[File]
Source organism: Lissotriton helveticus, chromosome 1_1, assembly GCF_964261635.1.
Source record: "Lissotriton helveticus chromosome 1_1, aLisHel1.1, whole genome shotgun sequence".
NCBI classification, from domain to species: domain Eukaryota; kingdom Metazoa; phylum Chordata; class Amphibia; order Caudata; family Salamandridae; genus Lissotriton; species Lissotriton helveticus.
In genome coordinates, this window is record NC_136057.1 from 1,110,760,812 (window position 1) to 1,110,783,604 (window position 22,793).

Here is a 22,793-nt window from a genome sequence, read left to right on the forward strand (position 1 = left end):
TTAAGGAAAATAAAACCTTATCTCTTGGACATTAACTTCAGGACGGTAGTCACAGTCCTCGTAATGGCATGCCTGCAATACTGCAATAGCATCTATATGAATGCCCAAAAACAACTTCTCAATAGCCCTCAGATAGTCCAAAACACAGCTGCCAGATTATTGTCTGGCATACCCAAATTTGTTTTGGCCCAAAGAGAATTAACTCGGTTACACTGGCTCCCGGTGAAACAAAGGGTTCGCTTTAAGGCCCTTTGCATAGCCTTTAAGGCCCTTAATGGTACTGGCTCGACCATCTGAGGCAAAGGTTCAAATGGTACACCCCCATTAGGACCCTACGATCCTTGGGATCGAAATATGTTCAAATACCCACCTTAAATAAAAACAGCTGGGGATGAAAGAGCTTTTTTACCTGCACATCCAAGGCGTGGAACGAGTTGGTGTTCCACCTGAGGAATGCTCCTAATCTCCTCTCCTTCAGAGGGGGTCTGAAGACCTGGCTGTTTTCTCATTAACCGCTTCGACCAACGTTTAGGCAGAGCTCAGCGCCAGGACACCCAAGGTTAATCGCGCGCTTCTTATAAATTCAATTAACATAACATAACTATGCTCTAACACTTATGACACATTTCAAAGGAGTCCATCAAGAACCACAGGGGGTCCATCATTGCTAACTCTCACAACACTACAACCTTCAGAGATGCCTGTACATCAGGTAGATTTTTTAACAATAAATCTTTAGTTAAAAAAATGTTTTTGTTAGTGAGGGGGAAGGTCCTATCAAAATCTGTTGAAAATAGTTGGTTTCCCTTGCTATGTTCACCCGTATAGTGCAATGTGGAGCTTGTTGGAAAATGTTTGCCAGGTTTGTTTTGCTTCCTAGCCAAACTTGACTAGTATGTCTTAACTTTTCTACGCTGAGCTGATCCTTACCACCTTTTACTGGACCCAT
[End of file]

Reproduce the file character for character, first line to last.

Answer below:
Source organism: Lissotriton helveticus, chromosome 1_1, assembly GCF_964261635.1.
Source record: "Lissotriton helveticus chromosome 1_1, aLisHel1.1, whole genome shotgun sequence".
NCBI classification, from domain to species: domain Eukaryota; kingdom Metazoa; phylum Chordata; class Amphibia; order Caudata; family Salamandridae; genus Lissotriton; species Lissotriton helveticus.
In genome coordinates, this window is record NC_136057.1 from 1,110,760,812 (window position 1) to 1,110,783,604 (window position 22,793).

Here is a 22,793-nt window from a genome sequence, read left to right on the forward strand (position 1 = left end):
TTAAGGAAAATAAAACCTTATCTCTTGGACATTAACTTCAGGACGGTAGTCACAGTCCTCGTAATGGCATGCCTGCAATACTGCAATAGCATCTATATGAATGCCCAAAAACAACTTCTCAATAGCCCTCAGATAGTCCAAAACACAGCTGCCAGATTATTGTCTGGCATACCCAAATTTGTTTTGGCCCAAAGAGAATTAACTCGGTTACACTGGCTCCCGGTGAAACAAAGGGTTCGCTTTAAGGCCCTTTGCATAGCCTTTAAGGCCCTTAATGGTACTGGCTCGACCATCTGAGGCAAAGGTTCAAATGGTACACCCCCATTAGGACCCTACGATCCTTGGGATCGAAATATGTTCAAATACCCACCTTAAATAAAAACAGCTGGGGATGAAAGAGCTTTTTTACCTGCACATCCAAGGCGTGGAACGAGTTGGTGTTCCACCTGAGGAATGCTCCTAATCTCCTCTCCTTCAGAGGGGGTCTGAAGACCTGGCTGTTTTCTCATTAACCGCTTCGACCAACGTTTAGGCAGAGCTCAGCGCCAGGACACCCAAGGTTAATCGCGCGCTTCTTATAAATTCAATTAACATAACATAACTATGCTCTAACACTTATGACACATTTCAAAGGAGTCCATCAAGAACCACAGGGGGTCCATCATTGCTAACTCTCACAACACTACAACCTTCAGAGATGCCTGTACATCAGGTAGATTTTTTAACAATAAATCTTTAGTTAAAAAAATGTTTTTGTTAGTGAGGGGGAAGGTCCTATCAAAATCTGTTGAAAATAGTTGGTTTCCCTTGCTATGTTCACCCGTATAGTGCAATGTGGAGCTTGTTGGAAAATGTTTGCCAGGTTTGTTTTGCTTCCTAGCCAAACTTGACTAGTATGTCTTAACTTTTCTACGCTGAGCTGATCCTTACCACCTTTTACTGGACCCAT